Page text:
From the Chicago Reader (February 17, 1995). — J.R.
One of the strangest things about the elusive career of Otto Preminger (1905-1986) is that it remains elusive not because of the man’s invisibility but because of his relative omnipresence in the public eye. Though never as familiar as Alfred Hitchcock, he cut an imposing figure in the media, registering much more than either John Ford or Howard Hawks. Preminger was well known for his Nazi roles in Margin for Error (1943) and Stalag 17 (1953), for appearing in TV guest spots on Batman and Laugh-In and numerous talk shows, as a colorful player in Tom Wolfe’s Radical Chic, and for grabbing headlines as the man who defied the Production Code of the 50s and the lingering Hollywood blacklist of the 60s while grandly mounting well-publicized movie versions of best-sellers like Anatomy of a Murder, Exodus, Advise and Consent, and The Cardinal. Since he was one of the first of the high-profile American independents after the heyday of Griffith and Chaplin and moved from Hollywood to New York in the early 50s and never shifted his home base later, in most people’s minds he was more producer than director.… Read more »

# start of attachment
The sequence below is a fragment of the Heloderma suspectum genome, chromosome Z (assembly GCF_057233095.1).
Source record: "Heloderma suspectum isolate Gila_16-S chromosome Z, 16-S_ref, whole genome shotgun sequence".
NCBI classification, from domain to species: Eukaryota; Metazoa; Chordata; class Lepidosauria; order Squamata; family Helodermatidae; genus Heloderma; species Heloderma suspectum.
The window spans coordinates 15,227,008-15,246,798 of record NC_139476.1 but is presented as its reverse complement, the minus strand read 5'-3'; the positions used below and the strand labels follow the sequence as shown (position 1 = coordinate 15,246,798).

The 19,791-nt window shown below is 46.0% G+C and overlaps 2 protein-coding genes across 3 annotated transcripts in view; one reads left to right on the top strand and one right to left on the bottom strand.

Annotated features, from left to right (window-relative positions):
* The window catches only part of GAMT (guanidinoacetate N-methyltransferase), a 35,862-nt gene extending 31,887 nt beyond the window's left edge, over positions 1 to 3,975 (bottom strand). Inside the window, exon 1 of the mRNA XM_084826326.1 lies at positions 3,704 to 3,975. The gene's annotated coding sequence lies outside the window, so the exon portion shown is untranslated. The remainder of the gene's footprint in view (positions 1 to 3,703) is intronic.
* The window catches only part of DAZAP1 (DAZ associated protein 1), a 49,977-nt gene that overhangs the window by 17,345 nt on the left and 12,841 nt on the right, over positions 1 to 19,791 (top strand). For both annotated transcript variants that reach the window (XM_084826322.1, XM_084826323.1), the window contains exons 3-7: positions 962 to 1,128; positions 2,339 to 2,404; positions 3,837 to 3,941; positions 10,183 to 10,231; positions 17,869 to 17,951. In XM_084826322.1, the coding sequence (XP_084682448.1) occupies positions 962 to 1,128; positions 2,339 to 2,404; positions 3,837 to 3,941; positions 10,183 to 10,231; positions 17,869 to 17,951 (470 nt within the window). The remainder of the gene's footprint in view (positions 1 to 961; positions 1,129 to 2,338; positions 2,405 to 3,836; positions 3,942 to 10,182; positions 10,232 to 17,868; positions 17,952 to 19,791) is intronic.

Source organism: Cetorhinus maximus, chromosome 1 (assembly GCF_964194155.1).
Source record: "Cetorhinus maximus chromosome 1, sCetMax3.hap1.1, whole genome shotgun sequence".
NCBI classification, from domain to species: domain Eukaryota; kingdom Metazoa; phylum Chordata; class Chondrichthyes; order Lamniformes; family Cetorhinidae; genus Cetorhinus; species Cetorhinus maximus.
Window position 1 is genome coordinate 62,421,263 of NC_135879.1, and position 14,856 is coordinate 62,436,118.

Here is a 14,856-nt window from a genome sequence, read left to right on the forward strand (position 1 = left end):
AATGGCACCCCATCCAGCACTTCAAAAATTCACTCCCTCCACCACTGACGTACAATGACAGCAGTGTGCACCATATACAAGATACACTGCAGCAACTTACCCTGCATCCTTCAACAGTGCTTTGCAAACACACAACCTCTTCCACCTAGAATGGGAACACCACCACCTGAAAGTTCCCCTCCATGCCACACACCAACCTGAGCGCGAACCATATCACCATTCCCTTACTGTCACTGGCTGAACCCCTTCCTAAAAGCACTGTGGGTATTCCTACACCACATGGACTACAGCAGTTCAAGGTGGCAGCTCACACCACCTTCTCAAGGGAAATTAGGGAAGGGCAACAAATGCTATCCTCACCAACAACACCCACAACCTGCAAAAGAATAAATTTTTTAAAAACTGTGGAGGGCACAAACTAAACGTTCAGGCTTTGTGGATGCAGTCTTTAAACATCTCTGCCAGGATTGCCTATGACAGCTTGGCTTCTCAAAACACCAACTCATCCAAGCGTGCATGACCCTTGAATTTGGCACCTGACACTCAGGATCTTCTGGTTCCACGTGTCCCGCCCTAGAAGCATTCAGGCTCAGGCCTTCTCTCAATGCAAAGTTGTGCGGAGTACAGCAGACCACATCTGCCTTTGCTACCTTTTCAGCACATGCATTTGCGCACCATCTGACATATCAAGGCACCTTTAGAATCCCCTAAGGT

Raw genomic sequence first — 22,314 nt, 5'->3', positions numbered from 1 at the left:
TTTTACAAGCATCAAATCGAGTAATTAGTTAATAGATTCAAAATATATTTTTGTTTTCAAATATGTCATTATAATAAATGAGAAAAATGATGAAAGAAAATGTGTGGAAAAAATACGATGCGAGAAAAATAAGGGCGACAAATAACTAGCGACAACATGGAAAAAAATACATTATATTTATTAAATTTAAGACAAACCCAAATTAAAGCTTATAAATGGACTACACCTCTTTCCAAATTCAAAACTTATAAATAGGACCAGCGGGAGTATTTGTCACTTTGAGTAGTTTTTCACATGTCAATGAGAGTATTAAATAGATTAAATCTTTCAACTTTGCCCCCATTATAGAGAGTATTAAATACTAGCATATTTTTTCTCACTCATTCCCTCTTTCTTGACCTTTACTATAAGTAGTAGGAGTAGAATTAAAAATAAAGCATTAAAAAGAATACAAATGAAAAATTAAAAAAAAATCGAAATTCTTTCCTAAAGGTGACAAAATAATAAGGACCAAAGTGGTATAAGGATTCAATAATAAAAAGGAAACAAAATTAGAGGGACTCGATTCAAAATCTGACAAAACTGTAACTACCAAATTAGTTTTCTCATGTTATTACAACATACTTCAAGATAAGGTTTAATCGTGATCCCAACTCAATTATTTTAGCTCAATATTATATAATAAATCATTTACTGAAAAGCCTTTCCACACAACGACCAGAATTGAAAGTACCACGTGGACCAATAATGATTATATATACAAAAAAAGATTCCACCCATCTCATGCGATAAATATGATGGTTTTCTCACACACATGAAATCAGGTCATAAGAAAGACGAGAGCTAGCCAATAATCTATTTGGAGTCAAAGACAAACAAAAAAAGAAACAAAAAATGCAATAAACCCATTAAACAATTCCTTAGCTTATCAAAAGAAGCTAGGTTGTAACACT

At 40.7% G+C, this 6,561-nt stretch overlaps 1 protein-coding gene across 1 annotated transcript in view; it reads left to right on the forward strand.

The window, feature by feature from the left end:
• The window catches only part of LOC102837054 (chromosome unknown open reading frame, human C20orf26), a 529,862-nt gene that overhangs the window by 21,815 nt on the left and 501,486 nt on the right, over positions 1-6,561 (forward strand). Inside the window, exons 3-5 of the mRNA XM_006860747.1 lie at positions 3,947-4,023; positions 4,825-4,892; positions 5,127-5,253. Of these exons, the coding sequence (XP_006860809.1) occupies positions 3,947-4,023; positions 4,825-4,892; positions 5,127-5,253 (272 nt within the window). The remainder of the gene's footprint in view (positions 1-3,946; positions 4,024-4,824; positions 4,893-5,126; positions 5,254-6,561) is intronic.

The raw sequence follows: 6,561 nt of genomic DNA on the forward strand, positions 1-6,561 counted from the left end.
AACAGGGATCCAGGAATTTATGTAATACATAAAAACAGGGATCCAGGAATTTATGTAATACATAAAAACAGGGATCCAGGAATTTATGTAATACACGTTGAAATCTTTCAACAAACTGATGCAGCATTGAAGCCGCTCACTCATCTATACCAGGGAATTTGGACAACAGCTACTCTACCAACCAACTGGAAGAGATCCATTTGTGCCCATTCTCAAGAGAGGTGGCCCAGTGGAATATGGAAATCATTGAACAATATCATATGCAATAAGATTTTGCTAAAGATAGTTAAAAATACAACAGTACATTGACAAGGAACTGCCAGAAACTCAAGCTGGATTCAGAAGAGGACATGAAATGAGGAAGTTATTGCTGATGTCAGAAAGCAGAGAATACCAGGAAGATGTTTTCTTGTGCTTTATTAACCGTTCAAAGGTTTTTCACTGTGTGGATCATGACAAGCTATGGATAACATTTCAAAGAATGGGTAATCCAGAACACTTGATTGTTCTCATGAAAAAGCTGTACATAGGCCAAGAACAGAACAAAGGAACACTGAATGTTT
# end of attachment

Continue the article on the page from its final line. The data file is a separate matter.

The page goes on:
A reflective autobiographical film (1985) about filmmaker Hou Hsiao-hsien’s youth in the late 40s and early 50s. Largely filmed in the same places in Taiwan where the events originally happened, this unhurried family chronicle carries an emotional force and a historical significance that may not be immediately apparent. Working in long takes and wide-screen, deep focus compositions that frame the characters from a discreet distance, Hou allows the locations to seep into our own memories and experience, so that, as in Olmi’s The Tree of Wooden Clogs and Tian’s The Blue Kite, we come to know them almost as intimately as touchstones in our own lives. Yet paradoxically, the unseen Chinese mainland carries as much weight in the film as the landscape of Taiwan: Hou’s Christian family left in 1948, and the revolution that followed made it impossible for them to return. Subtly interweaving everyday details with processes and understandings that evolve over years, the film conveys a density of familial detail that we usually encounter only in certain novels, and a sense of the tragic within hailing distance of Ozu. This was the first film by Hou I ever saw, and it provides an excellent introduction to his work as a whole.… Read more »